Civility Under Fire: Chuck Colson & Timothy George Revive MLK's Legacy
It may have been the most civil statement ever made in thoroughly uncivil times.
Responding to fellow clergy who criticized the civil rights protests in Birmingham, Dr. Martin Luther King Jr. penned his towering, magnificent "Letter from Birmingham Jail" in 1963.
It's time that King's letter—and the spirit and tone in which it was written—be re-examined by every pundit, every pastor, every activist, and every politician who rightly bemoans the demise of civil discourse in the U.S.
If anyone had a right to unleash an uncivil, scathing, ad hominem attack on his opponents, it was King. It is hard for younger people to imagine (and getting harder for many of us older ones to remember) the conditions under which many African Americans lived throughout the South just over 40 years ago. Segregation, lynchings, African American churches and homes firebombed. Jim Crow laws even prevented "colored people" from attending the circus and playing pool with whites.
Yet civil rights leaders painfully, persistently, and peacefully protested the injustice of segregation. In doing so, they often broke segregation laws. All too often, protesters reaped a reward of fire hoses, police dogs, and incarceration.
Several Birmingham clergy admonished the protesters, urging them to work within the law. King's letter was a response to those clergy.
Put yourself in his place. Who would not be furious, even enraged, by the statement of these ministers? How was King able to respond in such a civil and well-reasoned manner? Remember that King himself was a Baptist pastor. His response reflected his deeply held Christian convictions. He quoted the words of Jesus, and appealed to the example of Paul, as well as Thomas Aquinas, Martin Luther, and John Bunyan.
Also, he did not question his opponents' motives. Instead, he called them "men of genuine good will" whose "criticisms are sincerely set forth." "I want to try to answer your statement," he wrote, "in what I hope will be patient and reasonable terms." And that he did.
Yes, King clearly cataloged the injustices faced by African Americans. He called "white moderates" to task and forcefully reminded them that justice delayed was justice denied. And most famously, citing Augustine, he claimed that "an unjust law is no law at all."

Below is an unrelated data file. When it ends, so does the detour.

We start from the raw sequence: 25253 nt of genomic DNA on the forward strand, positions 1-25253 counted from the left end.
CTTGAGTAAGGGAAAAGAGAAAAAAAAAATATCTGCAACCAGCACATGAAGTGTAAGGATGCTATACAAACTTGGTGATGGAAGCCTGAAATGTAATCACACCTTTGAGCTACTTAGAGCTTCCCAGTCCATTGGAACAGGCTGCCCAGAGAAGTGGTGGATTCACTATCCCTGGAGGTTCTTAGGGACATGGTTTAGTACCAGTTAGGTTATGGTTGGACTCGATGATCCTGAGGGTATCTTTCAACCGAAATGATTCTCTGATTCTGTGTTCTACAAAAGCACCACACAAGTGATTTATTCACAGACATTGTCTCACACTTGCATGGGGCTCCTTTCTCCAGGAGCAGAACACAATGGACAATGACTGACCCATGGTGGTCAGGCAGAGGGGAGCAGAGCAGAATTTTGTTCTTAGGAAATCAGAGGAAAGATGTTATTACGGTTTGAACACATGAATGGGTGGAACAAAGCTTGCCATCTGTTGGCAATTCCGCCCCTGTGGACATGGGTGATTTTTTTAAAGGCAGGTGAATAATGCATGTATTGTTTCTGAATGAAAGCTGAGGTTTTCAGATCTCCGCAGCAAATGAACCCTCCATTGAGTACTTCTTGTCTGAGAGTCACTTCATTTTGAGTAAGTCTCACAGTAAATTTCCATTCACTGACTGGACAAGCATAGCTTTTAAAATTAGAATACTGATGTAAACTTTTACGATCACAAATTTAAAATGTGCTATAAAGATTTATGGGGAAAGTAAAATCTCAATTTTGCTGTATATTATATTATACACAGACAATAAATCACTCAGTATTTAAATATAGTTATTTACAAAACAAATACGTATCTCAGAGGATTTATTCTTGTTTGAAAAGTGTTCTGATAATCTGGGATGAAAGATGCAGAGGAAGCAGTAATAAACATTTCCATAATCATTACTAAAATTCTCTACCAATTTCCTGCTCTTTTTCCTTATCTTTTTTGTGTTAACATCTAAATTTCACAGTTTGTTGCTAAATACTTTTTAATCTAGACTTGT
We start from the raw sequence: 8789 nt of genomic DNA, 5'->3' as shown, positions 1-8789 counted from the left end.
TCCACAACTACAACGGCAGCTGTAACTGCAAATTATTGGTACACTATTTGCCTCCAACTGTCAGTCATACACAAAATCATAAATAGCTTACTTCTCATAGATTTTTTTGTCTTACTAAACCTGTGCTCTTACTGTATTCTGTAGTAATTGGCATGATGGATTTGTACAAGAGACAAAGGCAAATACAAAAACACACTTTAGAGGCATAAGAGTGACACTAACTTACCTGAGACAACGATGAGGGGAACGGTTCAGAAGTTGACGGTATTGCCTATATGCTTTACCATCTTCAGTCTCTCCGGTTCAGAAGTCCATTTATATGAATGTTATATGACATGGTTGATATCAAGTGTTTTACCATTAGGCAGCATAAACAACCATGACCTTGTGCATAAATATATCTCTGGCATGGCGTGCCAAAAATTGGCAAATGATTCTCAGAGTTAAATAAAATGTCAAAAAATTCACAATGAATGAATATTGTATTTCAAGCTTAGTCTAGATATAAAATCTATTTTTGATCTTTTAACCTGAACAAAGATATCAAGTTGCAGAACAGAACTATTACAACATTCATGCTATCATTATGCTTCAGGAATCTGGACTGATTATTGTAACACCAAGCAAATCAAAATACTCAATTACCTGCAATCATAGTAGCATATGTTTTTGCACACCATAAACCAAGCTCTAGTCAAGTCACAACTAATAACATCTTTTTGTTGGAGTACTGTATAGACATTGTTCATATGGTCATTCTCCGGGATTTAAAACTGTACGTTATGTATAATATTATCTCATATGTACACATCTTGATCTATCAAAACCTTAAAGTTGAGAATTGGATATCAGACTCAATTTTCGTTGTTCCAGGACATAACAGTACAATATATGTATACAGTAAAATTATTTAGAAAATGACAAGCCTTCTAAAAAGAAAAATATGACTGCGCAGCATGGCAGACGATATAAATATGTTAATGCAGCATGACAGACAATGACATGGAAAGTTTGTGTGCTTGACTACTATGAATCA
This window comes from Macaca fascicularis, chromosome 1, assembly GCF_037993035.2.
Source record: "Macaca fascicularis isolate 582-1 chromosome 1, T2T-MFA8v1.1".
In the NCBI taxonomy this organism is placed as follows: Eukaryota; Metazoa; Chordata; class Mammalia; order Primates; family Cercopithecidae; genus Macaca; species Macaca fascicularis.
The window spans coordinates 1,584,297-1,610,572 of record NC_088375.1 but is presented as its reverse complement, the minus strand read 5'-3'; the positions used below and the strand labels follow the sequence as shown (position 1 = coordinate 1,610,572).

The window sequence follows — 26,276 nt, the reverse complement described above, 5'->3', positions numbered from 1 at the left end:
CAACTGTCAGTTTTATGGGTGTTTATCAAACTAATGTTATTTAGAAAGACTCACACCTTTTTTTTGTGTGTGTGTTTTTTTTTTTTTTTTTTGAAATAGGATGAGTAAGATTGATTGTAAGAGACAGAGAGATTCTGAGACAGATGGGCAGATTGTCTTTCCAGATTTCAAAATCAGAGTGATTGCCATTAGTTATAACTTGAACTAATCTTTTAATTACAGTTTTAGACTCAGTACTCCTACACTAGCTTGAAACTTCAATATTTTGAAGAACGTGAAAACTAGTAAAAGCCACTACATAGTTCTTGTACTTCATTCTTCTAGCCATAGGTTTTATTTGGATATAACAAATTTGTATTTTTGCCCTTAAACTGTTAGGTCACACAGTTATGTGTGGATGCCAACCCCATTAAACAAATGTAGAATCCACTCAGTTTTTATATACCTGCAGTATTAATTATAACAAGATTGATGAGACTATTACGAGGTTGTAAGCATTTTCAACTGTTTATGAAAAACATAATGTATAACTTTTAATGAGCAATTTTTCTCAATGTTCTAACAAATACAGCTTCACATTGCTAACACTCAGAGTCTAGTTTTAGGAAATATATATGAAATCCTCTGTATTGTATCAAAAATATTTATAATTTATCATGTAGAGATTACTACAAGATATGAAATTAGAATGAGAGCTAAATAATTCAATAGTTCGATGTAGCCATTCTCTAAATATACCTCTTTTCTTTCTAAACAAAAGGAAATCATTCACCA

But King never engaged in name calling or personal attacks. Without distortion, he patiently and fairly acknowledged his opponents' positions—and then dismantled them.
King had reason, justice, facts, and conviction on his side—as well as the gospel. He did not need vitriol, and he did not employ it.
Contrast that with what we see and hear daily. The fast food chain Chick-fil-A provided sandwiches to a conference on traditional marriage, and, according to The New York Times, a college newspaper ran the headline, "If you eat Chick-fil-A, you're anti-gay." Gay groups boycott the chain. One unspeakably vile video on the Web gets elementary school kids to drop the "f-bomb" on people who oppose gay marriage.
On the other hand, think how horribly the gospel is disfigured and legitimate protests are marred when members of a now infamous church carry signs at funerals that read, "God hates fags" and, "Thank God for dead soldiers." How do people think they advance their cause with posters depicting the President as the Joker from the Batman movies?
Our country is grappling with many high-stakes, emotionally charged issues: government spending, war, medical care, collective bargaining rights, abortion, gay marriage. Our democracy cannot prosper if people vilify, slander, and even shout down those with whom they disagree.
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